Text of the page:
Messidor is a four-act operatic drame lyrique by Alfred Bruneau to a French libretto by Émile Zola. The opera premiered on February 19, 1897 in Paris. The opera title comes from the tenth month of the French Republican Calendar.
Although initially successful, the popularity of Messidor was adversely affected by the Dreyfus Affair which was occurring at the time of the opera's premiere. Because both Bruneau and his good friend Zola were active supporters of Alfred Dreyfus during his trial for treason, the French public did not welcome the composer's music for several years afterward.
|Role||Voice type||Premiere Cast, February 19, 1897 (Conductor: Paul Taffanel)|
|Mathias, Guillaume's cousin||baritone||Jean-François Delmas|
|Véronique, Guillaume's mother||mezzo-soprano||Blanche Deschamps-Jéhin|
|Hélène, Gaspard's daughter||soprano||Lucy Berthet|
|Le berger||tenor or baritone||Maurice Renaud|
|Le prêtre||tenor or bass||Gallois|
|Chorus: Peasants, workers, children, Rogation procession|
Set in Ariège, a region in the south-west of France, the opera tells the story of a greedy peasant, Gaspard, who has appropriated for himself a gold-bearing stream, which had previously provided income for the entire community. His daughter, Hélène, and Guillaume, a young and virtuous man, fall in love, but Guillaume's mother, Véronique, has accused Gaspard of murdering her husband. Ultimately Gaspard's mining operation fails, and his cousin Mathias is found to be the real murderer.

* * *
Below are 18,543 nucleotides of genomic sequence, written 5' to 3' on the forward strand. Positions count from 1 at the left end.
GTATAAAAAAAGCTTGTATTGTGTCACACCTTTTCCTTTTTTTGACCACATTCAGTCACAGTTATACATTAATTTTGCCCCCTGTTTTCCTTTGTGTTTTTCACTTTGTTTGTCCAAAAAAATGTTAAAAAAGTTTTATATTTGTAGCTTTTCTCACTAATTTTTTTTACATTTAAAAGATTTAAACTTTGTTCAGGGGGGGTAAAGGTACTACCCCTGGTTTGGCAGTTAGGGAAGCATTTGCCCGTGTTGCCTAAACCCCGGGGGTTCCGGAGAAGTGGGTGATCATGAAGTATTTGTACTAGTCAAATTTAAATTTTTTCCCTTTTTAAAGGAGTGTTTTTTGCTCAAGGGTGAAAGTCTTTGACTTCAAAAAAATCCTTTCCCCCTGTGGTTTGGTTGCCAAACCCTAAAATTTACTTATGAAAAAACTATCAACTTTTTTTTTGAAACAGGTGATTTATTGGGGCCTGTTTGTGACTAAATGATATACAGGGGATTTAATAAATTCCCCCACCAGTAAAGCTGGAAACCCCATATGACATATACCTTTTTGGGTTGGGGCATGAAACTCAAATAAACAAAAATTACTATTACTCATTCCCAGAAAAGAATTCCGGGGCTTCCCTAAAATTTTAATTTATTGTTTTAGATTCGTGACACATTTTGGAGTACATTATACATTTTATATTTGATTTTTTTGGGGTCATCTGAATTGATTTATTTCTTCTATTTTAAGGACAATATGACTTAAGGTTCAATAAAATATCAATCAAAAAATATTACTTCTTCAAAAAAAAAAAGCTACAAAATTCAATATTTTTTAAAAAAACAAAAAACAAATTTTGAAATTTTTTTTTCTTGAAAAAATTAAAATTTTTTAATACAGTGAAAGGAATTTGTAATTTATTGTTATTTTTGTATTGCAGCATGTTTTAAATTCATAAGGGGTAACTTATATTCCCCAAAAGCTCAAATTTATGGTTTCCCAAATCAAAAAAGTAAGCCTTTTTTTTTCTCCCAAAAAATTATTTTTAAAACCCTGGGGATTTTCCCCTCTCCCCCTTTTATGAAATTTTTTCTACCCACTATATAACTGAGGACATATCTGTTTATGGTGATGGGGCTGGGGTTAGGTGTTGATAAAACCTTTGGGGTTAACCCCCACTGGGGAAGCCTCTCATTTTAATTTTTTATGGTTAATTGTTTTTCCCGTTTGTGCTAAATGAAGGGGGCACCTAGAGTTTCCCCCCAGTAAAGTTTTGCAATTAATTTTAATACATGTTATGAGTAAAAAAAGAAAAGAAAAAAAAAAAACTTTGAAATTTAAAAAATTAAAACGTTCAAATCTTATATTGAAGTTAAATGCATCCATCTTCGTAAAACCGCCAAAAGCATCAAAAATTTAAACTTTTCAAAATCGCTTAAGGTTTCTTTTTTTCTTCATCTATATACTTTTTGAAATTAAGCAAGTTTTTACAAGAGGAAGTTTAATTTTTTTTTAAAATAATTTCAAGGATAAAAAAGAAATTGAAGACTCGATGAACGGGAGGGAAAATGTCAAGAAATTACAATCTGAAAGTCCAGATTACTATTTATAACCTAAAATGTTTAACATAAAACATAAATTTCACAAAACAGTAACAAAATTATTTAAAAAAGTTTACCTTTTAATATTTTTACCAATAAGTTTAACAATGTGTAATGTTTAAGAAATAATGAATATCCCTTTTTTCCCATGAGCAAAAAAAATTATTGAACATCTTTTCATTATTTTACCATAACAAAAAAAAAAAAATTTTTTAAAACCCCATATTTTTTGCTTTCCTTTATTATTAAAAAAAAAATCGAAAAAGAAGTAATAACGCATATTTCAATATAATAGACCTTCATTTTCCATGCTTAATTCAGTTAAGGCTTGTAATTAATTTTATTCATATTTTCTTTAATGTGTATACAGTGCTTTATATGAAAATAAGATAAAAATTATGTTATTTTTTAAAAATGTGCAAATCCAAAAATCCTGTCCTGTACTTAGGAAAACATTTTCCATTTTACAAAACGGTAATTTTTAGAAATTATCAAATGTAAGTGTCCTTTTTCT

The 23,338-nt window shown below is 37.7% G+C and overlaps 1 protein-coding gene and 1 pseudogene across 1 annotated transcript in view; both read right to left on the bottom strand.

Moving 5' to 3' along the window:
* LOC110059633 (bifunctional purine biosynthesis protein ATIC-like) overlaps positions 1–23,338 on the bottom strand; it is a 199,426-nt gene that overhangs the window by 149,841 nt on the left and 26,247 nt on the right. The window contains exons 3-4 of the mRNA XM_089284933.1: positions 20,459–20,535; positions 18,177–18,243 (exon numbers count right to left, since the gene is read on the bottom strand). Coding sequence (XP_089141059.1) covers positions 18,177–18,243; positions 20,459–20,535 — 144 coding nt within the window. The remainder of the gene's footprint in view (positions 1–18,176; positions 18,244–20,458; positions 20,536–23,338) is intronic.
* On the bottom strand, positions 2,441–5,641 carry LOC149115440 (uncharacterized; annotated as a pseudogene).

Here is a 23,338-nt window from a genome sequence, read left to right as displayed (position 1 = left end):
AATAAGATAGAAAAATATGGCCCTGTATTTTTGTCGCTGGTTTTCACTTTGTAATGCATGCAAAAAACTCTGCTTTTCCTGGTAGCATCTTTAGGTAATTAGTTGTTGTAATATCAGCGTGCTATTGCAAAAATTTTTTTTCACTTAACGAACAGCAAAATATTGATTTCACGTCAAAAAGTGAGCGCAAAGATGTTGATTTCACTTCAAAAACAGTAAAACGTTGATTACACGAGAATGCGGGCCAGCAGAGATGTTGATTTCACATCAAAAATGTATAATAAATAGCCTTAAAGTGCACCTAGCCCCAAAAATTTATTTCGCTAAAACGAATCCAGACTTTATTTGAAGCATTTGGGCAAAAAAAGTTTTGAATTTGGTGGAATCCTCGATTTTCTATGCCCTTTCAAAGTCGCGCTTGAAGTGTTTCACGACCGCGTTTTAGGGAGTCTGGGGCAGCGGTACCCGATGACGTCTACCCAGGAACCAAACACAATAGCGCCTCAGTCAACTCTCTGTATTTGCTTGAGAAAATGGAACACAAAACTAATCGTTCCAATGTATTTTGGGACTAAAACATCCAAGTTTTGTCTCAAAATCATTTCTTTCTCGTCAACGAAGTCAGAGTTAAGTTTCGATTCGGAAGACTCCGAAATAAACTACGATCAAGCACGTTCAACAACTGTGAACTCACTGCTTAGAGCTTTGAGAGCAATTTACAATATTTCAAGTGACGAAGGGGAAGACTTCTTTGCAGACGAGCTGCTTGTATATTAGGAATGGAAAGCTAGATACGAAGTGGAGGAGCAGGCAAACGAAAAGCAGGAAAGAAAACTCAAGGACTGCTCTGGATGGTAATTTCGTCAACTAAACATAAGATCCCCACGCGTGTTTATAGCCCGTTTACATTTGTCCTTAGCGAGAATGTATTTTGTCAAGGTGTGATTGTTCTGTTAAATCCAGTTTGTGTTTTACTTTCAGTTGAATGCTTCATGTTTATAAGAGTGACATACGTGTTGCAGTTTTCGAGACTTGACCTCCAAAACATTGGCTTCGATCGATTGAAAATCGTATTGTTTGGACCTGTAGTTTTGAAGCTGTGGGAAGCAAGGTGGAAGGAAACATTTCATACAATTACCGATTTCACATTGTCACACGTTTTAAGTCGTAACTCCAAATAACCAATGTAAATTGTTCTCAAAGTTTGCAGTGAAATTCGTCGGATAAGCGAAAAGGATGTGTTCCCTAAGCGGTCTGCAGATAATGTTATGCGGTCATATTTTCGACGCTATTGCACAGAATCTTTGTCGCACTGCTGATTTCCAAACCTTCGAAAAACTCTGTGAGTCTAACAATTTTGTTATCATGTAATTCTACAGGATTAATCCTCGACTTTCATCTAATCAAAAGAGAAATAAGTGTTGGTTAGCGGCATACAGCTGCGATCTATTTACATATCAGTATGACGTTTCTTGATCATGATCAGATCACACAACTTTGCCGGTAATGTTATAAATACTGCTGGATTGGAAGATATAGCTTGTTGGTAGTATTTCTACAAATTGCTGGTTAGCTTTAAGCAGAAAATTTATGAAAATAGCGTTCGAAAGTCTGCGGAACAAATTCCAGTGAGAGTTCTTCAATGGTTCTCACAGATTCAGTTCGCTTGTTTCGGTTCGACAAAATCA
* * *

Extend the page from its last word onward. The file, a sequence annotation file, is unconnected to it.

Notes and references
- Smith, Richard Langham: "Messidor (i)", Grove Music Online ed. L. Macy (Retrieved on February 11, 2009), <http://www.grovemusic.com>
- Smith, Richard Langham: "Bruneau, (Louis Charles Bonaventure) Alfred", Grove Music Online ed. L. Macy (Retrieved on February 11, 2009), <http://www.grovemusic.com>
- Smith, Richard Langham: "Zola, Emile", Grove Music Online ed. L. Macy (Retrieved on February 11, 2009), <http://www.grovemusic.com>
- Casaglia, Gherardo (2005). "Messidor". Almanacco Amadeus (Italian).
- Kelly, Barbara, French music, culture, and national identity, 1870-1939, Boydell & Brewer, 2008, p. 114. ISBN 1-58046-272-3